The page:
Athens, Ga., has been a hotbed for great rock music (and music of all types) for the better part of the last 50 years, and it doesn’t look like that’s going to change in the next 10. Raspy roots-rockers Futurebirds are four albums deep a decade into their career, but the arrival of their fifth is still a cause worth commemorating. Their earnest brand of country-tinged, sultry singsong fits right in alongside all your favorite indie-folk and Americana records. But Futurebirds are doing something different from many of those bands: Their three-part harmonies range from heartbreaking to chill-inducing, yet most of their songs possess a laid-back summery feel. The songs on LP5, Teamwork, find Futurebirds leaning into the psychedelic side of things, yet they’re as twangy as ever. “Trippin” takes delight in human error, “All Damn Night” is an escapist mountain holler tune and “Dream, Fam!” is a suspicious jam. This record could take Futurebirds to the next level—bigger venues, heftier touring schedules—but for those of us who’ve been around with this band since the beginning, Teamwork is just another chapter in this century’s great southern rock story.
North Carolina-via-California artist Hiss Golden Messenger is often cited in conversations about 2010s folk music, and for good reason: the singer/songwriter has three bonafide roots classics on his hands, Bad Debt, Poor Moon and Haw. But his 2019 album Terms of Surrender is a little bigger, a little more anxious and a lot more rockin’. He’s incredibly good at finding ways to proselytize without sounding preachy and push forth great rock music without ever quite fitting the term “rockstar.”
Raised in the Atlanta suburbs but now based in Nashville, singer/songwriter Katie Pruitt possesses the storytelling finesse of someone like Jason Isbell, but she also has the rootsy rock star energy (albeit shaggy) of someone like Sheryl Crow. What makes her music southern rock is its grit—she’s able to craft intensely delicate love songs, searching country ballads and alternative-radio-ready rock songs, all with the spirit and confidence of a dirt-road-riding country bro. Her debut album Expectations is out Feb. 21, and if you like jam-infused country-rock, she is not one to miss.
Marcus King is, in fact, the king of country rock—at least in 2020. He’s made three albums and become a certified road warrior with The Marcus King Band, and now he’s releasing another album under his own name. El Dorado is a little more personal, but it’s just as sure of itself. He recently moved to Nashville and acquired a new swagger, and you can hear it all over El Dorado, the songs he wrote with Dan Auerbach. It often sounds like a healthy mix of St. Paul & the Broken Bones and old Sturgill Simpson.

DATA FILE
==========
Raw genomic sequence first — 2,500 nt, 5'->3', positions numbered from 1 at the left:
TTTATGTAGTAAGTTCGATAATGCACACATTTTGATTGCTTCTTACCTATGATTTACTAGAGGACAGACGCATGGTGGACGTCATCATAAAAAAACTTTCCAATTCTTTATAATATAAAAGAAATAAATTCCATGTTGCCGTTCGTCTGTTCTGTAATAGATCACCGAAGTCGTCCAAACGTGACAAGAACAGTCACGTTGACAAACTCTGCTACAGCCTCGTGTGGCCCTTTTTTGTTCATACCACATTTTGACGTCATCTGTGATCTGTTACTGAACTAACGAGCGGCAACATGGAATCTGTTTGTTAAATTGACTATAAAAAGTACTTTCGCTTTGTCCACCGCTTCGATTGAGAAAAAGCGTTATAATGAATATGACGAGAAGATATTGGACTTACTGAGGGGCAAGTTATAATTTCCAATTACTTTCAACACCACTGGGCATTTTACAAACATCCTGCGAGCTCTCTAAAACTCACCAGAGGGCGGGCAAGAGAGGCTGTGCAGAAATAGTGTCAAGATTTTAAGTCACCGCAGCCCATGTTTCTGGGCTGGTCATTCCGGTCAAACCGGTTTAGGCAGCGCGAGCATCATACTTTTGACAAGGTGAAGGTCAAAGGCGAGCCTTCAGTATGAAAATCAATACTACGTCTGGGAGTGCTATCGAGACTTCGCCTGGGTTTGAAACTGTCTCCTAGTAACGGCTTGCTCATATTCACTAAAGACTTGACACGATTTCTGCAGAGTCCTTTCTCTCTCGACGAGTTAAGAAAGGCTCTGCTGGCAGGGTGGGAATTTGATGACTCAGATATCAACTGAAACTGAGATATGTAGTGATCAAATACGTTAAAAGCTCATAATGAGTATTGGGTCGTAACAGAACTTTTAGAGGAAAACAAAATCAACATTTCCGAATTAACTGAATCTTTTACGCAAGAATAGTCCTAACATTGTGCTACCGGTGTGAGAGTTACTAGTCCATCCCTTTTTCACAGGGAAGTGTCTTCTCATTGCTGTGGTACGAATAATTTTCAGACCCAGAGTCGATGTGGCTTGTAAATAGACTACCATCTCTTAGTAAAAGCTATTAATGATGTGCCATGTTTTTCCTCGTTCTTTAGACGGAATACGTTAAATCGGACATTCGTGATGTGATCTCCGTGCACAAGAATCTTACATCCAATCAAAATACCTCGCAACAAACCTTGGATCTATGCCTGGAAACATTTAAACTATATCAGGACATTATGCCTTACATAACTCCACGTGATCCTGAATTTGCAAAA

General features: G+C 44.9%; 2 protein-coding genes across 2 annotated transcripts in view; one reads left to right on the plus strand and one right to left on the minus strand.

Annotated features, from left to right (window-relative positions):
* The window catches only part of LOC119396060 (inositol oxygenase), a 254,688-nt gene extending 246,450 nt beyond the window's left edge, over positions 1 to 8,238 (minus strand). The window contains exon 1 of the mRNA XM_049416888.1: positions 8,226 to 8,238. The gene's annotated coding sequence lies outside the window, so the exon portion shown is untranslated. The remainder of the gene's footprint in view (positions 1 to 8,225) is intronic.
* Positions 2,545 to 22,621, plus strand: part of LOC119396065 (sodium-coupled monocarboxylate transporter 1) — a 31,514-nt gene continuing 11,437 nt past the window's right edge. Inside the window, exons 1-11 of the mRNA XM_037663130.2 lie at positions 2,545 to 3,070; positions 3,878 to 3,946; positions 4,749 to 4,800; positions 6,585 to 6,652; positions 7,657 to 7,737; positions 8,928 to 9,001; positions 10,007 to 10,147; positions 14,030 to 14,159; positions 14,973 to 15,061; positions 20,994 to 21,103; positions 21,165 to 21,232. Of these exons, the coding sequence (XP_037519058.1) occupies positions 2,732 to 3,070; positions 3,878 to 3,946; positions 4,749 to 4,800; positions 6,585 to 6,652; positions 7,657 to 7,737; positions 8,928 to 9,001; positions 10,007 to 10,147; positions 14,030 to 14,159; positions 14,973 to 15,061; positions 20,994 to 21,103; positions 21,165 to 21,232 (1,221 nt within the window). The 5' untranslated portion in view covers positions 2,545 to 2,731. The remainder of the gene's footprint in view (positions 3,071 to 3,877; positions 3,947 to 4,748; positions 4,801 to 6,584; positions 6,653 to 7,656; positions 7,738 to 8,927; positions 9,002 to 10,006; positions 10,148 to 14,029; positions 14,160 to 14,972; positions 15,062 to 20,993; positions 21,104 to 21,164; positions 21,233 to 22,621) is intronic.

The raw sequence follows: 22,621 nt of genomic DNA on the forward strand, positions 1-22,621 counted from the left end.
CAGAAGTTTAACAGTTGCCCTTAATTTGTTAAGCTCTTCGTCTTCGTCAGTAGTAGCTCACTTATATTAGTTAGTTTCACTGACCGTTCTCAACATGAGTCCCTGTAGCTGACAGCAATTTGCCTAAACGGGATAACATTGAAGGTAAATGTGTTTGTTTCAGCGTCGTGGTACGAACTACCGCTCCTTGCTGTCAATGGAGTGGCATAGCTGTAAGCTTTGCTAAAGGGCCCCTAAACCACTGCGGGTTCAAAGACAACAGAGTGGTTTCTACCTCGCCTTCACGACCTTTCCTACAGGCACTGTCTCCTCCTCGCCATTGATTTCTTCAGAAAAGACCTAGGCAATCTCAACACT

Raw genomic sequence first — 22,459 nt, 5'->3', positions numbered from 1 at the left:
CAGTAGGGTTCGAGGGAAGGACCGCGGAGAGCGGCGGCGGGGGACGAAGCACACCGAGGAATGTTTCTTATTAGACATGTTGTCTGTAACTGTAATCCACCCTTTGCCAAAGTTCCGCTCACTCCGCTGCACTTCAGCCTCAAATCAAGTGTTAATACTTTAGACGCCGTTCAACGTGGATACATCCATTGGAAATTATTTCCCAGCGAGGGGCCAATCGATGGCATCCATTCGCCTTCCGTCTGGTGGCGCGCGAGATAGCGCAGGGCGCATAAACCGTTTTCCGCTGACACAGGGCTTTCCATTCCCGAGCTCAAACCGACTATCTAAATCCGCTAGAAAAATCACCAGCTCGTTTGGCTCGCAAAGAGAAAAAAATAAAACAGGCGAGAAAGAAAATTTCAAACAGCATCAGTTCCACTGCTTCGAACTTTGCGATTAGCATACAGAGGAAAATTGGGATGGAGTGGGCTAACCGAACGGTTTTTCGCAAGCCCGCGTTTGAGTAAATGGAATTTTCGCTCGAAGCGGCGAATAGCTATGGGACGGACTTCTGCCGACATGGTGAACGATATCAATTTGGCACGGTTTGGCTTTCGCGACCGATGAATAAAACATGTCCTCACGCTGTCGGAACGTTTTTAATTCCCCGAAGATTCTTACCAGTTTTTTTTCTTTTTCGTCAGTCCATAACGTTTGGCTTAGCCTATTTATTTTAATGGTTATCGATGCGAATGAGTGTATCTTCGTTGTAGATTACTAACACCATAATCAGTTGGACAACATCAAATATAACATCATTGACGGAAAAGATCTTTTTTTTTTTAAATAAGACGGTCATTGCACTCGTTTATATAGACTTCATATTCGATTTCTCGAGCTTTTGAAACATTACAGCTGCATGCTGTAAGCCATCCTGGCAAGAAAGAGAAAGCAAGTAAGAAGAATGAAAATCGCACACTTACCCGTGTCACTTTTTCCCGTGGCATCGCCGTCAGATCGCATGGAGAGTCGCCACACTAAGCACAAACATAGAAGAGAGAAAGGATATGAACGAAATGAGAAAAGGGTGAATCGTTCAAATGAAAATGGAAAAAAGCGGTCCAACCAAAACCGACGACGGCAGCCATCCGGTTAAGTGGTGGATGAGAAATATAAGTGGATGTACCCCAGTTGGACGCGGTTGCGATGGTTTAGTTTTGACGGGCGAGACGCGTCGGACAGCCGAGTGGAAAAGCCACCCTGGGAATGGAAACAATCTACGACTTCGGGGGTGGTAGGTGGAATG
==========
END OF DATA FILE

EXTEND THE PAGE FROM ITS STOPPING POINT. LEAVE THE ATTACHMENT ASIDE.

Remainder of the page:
Maybe they’re not “southern rock,” but they are southern and they do rock—very hard, in fact. Country hitmakers Midland are known for their blockbuster Americana songs: stuff like 2017’s massively popular “Drinkin’ Problem” and “Burn Out,” both country radio favorites. But on their new album Let It Roll, Midland seem to be embracing more guitar solos and charging drums. However, their vocals are still deep enough to mirror Jackson Maine, and their love songs sound like they should be heard underneath neon signs on Broadway in Nashville.
These soulful psych-rockers may hail from Seattle, but they sound perfectly suited to a playlist sharing space with Futurebirds and Marcus King. You’ll find nuanced country moments in their music, as well as plenty of Byrds-ian country rock references. It’s damn catchy too. Their most recent album was in 2018, but as their touring schedule is near-constant, chances are new music will continue flowing our way.
Nathaniel Rateliff has spent the better part of the last five years releasing albums, touring and playing prime festival slots with his band The Night Sweats. The Missouri native is releasing his third solo LP, And It’s Still Alright, next month on Valentine’s Day. There’s both romance and realism coursing through his solo work, even as the new album tracks the slow breakdown of a recent relationship. Rateliff is tough, and he’s gritty, and even his darkest hours have yielded some of the best southern rock around.
Fans of late ’90s/early 2000s southern rock and folk-rock are already fully aware of The Wood Brothers. But even though they’ve been around a while, we can’t help but mention them here. Their forthcoming album Kingdom In My Mind, a follow-up to 2018’s Grammy-nominated One Drop of Truth, will arrive Jan. 24. It could be their best release in a while: Their plucky, bluesy style of southern rock sounds fresher than ever here. Brothers Chris and Oliver Wood had careers of their own before joining forces, but the age of The Wood Brothers has resulted in some of their most successful work. These folksy songmakers have made being a fan of southern rock delightful for the better part of 15 years now.